Introduction to Waves

To those getting familiar with waves in physics, the most common visual reference that most people are familiar with is that of waves moving across a body of water such as the ocean or a pond.

Another familiar reference to most is that of sound and light, which produce just as much number of waves as that of water.

Light waves are electromagnetic, and they dictate how people are able to see during the day and at night. Sound waves, on the other hand, are how people hear each other.

In addition, radio waves are also electromagnetic and they are how smartphones are able to function transmitting videos, music, and communication.

Waves are one of the many ways that energy is constantly distributed in the world. They come in 2 forms: Mechanical and Non-Mechanical. They distribute energy mechanically by travelling through a medium from one place to another place.

A medium is important in the distribution of energy as it is a substance or material that carries waves from point A to point B. Examples of mediums are air particles, which carries sound waves and seismic waves that allow energy to travel through the earth that people stand above.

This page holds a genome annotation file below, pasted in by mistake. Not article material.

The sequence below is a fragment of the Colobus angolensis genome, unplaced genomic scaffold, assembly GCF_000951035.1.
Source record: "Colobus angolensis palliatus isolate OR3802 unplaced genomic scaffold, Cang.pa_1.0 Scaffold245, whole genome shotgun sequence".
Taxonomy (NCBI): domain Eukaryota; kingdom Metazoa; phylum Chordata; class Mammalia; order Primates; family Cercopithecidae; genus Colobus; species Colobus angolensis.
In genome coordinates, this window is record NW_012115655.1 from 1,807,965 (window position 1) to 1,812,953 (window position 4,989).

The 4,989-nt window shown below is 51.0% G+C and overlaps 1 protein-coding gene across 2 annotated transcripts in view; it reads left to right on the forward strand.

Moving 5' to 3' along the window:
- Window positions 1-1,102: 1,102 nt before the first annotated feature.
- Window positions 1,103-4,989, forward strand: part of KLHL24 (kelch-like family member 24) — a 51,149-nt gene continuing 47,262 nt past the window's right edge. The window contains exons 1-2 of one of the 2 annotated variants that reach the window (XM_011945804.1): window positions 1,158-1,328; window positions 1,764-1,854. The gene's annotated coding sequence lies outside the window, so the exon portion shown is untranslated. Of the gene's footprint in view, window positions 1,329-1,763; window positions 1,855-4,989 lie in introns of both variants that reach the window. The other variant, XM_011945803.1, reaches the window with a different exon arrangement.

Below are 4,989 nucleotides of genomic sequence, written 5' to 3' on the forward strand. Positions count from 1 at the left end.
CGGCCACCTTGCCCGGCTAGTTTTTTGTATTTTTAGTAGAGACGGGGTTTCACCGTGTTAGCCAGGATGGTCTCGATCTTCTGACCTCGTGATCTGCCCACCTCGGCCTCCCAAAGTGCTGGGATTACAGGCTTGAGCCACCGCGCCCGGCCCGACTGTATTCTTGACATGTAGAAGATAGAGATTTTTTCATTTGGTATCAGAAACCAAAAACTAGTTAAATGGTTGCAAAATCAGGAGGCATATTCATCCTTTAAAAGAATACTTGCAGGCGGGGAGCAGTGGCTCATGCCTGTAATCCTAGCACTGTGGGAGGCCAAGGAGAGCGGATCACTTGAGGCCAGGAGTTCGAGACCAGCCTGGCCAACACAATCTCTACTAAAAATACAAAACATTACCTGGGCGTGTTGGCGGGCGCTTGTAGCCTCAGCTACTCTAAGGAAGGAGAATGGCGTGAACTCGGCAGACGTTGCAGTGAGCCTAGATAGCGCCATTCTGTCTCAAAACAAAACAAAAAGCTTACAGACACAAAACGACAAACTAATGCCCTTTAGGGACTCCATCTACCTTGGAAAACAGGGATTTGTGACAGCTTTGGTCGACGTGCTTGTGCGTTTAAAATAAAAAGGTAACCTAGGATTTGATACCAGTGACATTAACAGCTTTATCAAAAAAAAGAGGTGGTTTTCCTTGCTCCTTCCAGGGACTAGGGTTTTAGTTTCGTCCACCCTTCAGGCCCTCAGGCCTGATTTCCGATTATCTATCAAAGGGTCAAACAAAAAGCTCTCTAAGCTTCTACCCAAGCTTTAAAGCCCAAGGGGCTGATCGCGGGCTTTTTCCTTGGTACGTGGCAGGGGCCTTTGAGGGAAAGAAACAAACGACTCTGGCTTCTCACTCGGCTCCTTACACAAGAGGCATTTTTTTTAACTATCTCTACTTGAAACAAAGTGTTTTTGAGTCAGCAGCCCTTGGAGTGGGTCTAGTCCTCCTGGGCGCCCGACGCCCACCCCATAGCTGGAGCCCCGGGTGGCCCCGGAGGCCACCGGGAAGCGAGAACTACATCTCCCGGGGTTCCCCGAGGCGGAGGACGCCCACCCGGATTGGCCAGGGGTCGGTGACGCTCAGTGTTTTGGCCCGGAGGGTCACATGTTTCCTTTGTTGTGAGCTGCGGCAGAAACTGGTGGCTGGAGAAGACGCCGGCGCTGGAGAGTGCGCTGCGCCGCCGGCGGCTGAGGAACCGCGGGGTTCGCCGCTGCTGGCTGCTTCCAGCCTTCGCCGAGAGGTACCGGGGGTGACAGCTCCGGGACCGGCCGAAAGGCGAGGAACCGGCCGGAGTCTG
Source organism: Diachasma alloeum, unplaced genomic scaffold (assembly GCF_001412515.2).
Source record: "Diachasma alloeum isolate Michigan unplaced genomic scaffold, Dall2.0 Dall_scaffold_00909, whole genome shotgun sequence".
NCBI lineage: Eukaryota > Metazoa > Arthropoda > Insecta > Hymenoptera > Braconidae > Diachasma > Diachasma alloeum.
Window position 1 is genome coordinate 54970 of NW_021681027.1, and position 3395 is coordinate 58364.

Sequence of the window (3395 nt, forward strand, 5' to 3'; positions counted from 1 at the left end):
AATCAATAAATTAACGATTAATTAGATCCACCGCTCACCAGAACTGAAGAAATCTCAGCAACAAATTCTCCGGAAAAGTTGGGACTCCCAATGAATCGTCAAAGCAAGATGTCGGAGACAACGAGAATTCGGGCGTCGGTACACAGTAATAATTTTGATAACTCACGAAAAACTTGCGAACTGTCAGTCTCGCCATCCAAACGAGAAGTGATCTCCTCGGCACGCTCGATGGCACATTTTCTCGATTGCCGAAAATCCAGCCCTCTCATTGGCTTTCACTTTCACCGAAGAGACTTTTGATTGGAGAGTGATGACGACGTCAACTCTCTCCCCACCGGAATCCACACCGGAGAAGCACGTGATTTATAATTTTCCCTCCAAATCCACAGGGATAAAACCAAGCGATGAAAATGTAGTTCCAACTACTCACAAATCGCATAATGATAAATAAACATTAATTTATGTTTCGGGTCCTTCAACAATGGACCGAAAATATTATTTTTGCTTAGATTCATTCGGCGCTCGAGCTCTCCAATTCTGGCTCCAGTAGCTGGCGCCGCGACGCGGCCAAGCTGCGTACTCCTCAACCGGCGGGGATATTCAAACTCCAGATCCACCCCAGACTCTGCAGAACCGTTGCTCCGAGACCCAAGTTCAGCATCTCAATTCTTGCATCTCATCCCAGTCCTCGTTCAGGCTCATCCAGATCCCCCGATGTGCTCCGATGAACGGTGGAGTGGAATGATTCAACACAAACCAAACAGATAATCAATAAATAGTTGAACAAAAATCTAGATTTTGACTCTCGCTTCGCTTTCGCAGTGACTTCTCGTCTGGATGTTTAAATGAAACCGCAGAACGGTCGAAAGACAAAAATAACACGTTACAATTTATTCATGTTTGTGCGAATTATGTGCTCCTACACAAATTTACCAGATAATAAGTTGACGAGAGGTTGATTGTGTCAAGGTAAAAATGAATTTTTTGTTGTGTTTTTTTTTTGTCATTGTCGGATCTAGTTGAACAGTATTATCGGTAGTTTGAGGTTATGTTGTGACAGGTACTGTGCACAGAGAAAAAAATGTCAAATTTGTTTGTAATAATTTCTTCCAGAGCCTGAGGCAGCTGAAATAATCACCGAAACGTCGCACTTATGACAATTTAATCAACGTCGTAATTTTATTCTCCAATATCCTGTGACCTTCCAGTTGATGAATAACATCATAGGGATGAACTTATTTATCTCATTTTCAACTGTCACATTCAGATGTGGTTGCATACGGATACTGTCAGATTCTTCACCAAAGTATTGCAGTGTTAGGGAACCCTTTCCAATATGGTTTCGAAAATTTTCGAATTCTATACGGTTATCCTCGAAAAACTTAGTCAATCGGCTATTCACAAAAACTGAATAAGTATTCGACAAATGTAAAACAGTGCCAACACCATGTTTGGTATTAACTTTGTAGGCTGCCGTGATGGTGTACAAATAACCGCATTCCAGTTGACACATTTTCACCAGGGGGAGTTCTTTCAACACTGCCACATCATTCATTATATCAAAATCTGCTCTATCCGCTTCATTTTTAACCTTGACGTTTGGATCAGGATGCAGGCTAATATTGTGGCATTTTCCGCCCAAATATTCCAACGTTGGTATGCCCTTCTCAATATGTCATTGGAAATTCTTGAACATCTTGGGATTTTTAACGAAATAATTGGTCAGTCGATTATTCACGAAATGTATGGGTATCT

There is also a Non-Mechanical manner by which waves are able to distribute energy without needing a medium. Examples of these are radio waves and light waves which are electromagnetic; therefore, they do not require a medium to be able to distribute energy.

• During the 1860’s, the existence of radio waves was predicted by a man named Clerk Maxwell. His prediction would later be known as Maxwell’s Equation and it explained how radio and light waves were electromagnetic waves travelling through space.
• Radio waves are not the only type of electromagnetic wave. Other examples include Bluetooth, radar, infrared, microwaves, and x-rays.
• Earthquakes are known as an S-Wave or secondary wave where individual pieces of the ground move up and down as a wave passes through them. This is known as a Transverse wave because the individual particles are moving perpendicular to the direction of the wave.
• Wavelength is the term used for defining the length and size of a wave.
• Frequency is the term used in the measurement of the number of waves that passes by a certain point in a certain amount of time.
• The most common unit of frequency is known as a Hertz (Hz) and it is the measure of the number of waves that pass by a point in a second.
• Amplitude is the term that defines the maximum displacement from equilibrium, which is known as the highest point of a wave.
• Period is the term that defines the time it takes for a complete wave cycle to take place.

What are the classifications of waves?

Waves come in 2 classifications: Mechanical and Electromagnetic. Mechanical waves travel through mediums such as water and sound while Electromagnetic waves travel through electric and magnetic fields such as light.